Lawmakers examine U.S. Army Corps of Engineers response to Hurricane Ida and future storm preparations

Washington D.C. Bureau

WASHINGTON (NEXSTAR) — Lawmakers want to better prepare for future storms, after Hurricane Ida left death and destruction in its wake.

“Tragically, an estimated 82 people lost their lives and billions of dollars in damages,” Sen. Shelley Moore Capito (R-W.Va.) said.

Capito says the U.S. Army Corps of Engineers is working hard to rebuild, but she wants to see more planning for the future.

“It’s important that local, state and federal partners continue to work together to identify and address existing gaps and flood risk management and coastal storm damage reduction,” Capito said.

Congress recently provided more than $5 billion in funding to the Army Corps to support recovery and preventative efforts.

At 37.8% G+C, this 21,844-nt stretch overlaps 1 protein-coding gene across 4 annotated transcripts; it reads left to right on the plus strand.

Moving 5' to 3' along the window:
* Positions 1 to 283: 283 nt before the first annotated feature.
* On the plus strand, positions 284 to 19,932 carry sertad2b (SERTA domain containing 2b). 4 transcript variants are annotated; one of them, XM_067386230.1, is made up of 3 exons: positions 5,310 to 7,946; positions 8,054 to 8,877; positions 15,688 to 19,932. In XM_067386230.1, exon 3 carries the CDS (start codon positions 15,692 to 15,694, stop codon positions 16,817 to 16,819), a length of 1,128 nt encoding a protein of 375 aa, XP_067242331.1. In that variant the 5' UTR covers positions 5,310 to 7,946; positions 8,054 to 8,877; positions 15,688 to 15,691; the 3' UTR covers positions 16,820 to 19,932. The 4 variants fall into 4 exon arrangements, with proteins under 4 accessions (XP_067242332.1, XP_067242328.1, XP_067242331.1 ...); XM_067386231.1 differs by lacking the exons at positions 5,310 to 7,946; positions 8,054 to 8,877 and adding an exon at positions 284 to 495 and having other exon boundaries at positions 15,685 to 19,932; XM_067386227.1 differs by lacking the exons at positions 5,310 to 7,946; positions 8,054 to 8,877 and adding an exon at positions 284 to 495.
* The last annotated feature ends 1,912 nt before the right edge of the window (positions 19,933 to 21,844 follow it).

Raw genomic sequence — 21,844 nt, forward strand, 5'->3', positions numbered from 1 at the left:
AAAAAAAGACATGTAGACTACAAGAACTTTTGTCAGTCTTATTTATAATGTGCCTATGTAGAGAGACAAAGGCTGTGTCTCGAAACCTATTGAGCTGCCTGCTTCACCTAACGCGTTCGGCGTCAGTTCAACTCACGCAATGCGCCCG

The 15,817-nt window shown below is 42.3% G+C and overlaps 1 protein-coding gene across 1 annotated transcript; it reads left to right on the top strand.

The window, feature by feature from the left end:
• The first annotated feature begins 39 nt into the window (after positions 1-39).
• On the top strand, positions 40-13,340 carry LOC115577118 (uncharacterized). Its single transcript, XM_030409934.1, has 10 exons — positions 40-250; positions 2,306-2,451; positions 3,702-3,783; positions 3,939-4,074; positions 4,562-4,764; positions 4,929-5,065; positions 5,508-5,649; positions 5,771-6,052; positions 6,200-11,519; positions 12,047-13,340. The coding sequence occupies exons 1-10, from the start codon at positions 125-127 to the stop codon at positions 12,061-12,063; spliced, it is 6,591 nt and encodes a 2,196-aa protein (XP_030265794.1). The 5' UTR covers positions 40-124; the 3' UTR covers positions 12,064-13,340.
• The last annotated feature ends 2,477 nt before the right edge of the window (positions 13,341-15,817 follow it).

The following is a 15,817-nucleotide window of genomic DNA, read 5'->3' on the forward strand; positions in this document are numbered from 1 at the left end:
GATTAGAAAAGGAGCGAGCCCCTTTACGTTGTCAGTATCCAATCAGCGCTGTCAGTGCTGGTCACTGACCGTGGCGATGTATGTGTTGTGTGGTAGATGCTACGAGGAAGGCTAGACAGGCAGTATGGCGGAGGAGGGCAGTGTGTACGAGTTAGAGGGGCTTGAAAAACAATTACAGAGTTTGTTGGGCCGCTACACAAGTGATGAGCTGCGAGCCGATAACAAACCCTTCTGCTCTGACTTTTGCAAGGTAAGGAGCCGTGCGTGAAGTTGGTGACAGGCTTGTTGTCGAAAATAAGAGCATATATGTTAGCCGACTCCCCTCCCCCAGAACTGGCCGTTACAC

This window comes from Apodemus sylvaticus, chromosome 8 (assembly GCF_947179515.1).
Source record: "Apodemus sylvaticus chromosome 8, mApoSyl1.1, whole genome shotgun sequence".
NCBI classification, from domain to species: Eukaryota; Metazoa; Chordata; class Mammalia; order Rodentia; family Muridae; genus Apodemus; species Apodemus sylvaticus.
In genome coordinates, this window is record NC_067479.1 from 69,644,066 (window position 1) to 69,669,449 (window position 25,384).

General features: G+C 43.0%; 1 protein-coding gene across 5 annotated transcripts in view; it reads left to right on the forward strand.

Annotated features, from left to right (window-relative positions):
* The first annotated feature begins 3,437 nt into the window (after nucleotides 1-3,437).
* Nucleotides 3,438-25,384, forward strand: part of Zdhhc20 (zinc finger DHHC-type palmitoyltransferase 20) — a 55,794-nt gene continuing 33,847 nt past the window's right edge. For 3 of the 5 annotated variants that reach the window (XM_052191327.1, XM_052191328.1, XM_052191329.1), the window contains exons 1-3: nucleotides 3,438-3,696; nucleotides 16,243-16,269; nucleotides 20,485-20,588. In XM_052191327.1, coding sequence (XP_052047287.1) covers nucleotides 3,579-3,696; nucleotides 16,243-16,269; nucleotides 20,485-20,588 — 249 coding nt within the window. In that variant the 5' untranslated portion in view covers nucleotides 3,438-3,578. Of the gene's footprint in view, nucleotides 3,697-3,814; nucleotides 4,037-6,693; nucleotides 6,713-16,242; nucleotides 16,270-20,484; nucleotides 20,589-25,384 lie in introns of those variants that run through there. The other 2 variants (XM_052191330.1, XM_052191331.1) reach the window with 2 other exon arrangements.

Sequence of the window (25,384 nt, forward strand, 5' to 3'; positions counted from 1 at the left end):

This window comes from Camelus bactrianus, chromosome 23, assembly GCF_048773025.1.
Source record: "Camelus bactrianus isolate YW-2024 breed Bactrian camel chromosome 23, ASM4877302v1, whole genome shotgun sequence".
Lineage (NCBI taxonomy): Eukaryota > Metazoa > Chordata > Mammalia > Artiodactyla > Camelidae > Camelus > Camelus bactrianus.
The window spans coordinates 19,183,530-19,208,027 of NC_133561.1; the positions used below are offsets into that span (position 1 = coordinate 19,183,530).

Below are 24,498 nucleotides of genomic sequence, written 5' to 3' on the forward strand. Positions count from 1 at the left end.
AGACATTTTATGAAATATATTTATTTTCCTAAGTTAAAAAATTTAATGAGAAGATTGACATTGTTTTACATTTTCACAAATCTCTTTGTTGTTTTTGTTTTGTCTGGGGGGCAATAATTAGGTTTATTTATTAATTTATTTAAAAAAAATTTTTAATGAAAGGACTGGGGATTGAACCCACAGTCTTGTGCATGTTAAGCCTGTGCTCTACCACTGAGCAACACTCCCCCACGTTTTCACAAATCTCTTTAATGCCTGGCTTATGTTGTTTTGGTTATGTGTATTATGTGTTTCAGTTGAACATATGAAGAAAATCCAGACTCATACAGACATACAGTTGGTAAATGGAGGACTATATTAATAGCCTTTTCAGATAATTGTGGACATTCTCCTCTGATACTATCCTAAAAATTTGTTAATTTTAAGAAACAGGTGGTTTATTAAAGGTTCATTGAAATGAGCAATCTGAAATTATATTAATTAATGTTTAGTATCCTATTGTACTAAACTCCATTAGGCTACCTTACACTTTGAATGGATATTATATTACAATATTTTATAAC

“Given the scale of climate change, a broader more regional approach to planning for future events is required,” Maj. Gen. William “Butch” Graham said.

Despite the extra funding, some lawmakers say the Flood and Coastal Storm Damage Reduction Program unfairly favors some areas more than others.

“Inexplicably favors inland flooding over coastal flooding, is a matter of real concern to those of us who represent coastal states,” Sen. Sheldon Whitehouse (D-R.I.) said.

Whitehouse says his state isn’t being served well by the federal programs.

“It is annoying as hell to fund FEMA and also have the state of Rhode Island have to pay for its own mapping because FEMA mapping isn’t accurate,” Whitehouse said.

Sen. Ben Cardin (D-Md.) says federal agencies need to plan for all communities.

“We have to have a game plan for our communities because it is occurring,” Cardin said.

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